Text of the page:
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G559(P) Paediatric community acquired pneumonia - improving management
  1. R Robertson,
  2. C McDonald
  1. Paediatric Department, Buckinghamshire Healthcare NHS Trust, Stoke Mandeville, UK

Abstract

Context This project looked at management of Paediatric Community Acquired Pneumonia (CAP) within a District General Hospital and how the Paediatric Team could improve this.

Problem The British Thoracic Society (BTS) produced guidance in 2011 as to the management of Community Acquired Pneumonia.

Within our hospital it was noted that there was variation in management of CAP, both in terms of its investigation and treatment.

This project aimed to improve the management of CAP using the BTS Guidance as the gold standard.

Assessment of problem and analysis of its causes Initial assessment involved audit of investigation and treatment of CAP.

Investigation The BTS suggests “Chest radiography (CXR) should not be considered a routine investigation” and that “acute phase reactants (C Reactive Protein (CRP), White blood cell count (WCC)) … should not be tested routinely.” It also states that “Microbiological diagnosis should be attempted in children with severe pneumonia sufficient to require paediatric intensive care admission, or those with complications of CAP.” It should “not be considered routinely in those with milder disease.”

With reference to this the audit found that, like hospitals throughout the UK, we were over investigating.

In children with CAP seen between 1 November 2012–31 January 2013 we found:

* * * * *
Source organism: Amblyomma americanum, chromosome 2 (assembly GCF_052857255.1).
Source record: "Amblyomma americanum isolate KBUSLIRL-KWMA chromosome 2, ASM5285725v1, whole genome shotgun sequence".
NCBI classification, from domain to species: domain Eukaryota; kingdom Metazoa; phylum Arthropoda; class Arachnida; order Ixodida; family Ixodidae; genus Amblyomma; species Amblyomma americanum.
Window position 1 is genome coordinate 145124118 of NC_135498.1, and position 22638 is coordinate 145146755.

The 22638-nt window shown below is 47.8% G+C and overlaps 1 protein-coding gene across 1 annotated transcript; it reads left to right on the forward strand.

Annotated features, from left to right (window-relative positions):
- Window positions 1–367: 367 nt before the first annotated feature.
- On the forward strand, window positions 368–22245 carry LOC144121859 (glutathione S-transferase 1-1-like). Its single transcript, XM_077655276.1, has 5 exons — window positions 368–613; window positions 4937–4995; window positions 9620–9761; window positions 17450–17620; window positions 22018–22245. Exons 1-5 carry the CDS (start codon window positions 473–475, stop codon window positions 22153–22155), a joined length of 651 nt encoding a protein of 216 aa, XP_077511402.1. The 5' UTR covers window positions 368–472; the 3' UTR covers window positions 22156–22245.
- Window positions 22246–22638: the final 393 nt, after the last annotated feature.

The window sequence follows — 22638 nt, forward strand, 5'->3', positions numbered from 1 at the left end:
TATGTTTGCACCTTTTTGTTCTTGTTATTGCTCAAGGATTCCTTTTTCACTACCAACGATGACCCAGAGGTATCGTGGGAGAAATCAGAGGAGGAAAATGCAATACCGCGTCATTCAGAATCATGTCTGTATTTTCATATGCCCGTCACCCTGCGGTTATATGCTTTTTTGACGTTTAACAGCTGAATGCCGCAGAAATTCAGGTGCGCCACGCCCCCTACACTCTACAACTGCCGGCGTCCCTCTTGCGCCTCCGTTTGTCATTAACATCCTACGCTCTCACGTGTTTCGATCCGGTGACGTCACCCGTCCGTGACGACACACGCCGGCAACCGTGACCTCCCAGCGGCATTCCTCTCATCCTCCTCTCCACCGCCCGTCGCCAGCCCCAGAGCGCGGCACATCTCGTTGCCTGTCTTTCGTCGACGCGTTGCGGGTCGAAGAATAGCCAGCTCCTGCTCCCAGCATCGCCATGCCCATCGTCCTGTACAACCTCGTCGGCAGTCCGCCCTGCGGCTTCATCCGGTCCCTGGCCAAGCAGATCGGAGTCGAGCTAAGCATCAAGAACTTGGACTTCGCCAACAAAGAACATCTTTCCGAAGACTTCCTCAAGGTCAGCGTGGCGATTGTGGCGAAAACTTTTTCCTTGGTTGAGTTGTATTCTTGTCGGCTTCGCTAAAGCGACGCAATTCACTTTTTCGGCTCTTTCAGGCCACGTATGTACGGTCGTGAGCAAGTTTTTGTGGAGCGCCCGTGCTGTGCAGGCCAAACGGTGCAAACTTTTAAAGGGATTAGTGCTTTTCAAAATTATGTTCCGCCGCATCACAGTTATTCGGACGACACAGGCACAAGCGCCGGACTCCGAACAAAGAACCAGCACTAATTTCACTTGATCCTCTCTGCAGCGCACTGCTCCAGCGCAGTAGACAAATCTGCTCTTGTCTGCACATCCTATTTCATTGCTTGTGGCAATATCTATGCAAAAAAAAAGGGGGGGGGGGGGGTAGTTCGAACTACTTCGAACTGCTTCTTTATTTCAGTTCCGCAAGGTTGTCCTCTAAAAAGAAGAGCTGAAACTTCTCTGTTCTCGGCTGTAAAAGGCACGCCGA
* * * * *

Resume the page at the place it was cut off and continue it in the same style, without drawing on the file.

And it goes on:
59% had a blood culture (national 51%)

73% had a WCC (national 63%)

71% had a CRP (national 62%)

98% had a CXR (national 90% (in year 2011/12))

Treatment The BTS suggests “Antibiotics administered orally are safe and effective for children presenting with even severe CAP” provided they can tolerate oral fluids, absorb oral antibiotics and do not have evidence of septicaemia or complicated pneumonia.

Yet despite these rather strict criteria we gave IV antibiotics (IVABx) to 63% of children with CAP despite only 39% requiring IV fluids.

A key issue identified in both investigation and treatment was differences in practice between clinicians.

Intervention A new Guideline was written for the management of CAP within the Trust. This was in line with the BTS National Guidance with particular emphasis on investigation and antibiotic treatment.

Strategy for change Presentations were made to both Trainee and Consultant Paediatricians with emphasis on the audit results and the new Guideline. The evidence for when investigation is needed and when it is appropriate to give oral antibiotics was discussed.

The new Guideline was uploaded to the Trust’s intranet.

Measurement of improvement Management of CAP was re-audited approximately six months after the implementation of the new Guideline.

Effects of changes Improvements were seen across all areas.

Investigation In children with CAP seen in December 2013 we found:

  • 18% had a Blood culture (59% in previous year)

  • 29% had a WCC (73% in previous year)

  • 29% had a CRP (71% in previous year)

  • 76% had a CXR (98% in previous year)

Treatment IV Antibiotic use fell to 24% (from 63%) and IV fluid use to 12% (from 39%).

All this suggests the Trust is now managing CAP considerably closer to the BTS Guidance.

Also with decreased investigation and IV treatment, the cost of CAP to the Trust should be reduced.

Lessons learnt This project has shown how an audit cycle can bring positive change both for improved patient care and in terms of financial savings for the Trust.

Next time it would be helpful to look more closely at quantifying these financial savings.

Message for others There are two key messages:

The first is that Health Professionals need to know why a change is being made. Here the combination of discussing the audit and the evidence behind the Guideline was key to changing practice.

The second is that despite national guidance being available it needs to be brought to people’s attention for a change to be effected.

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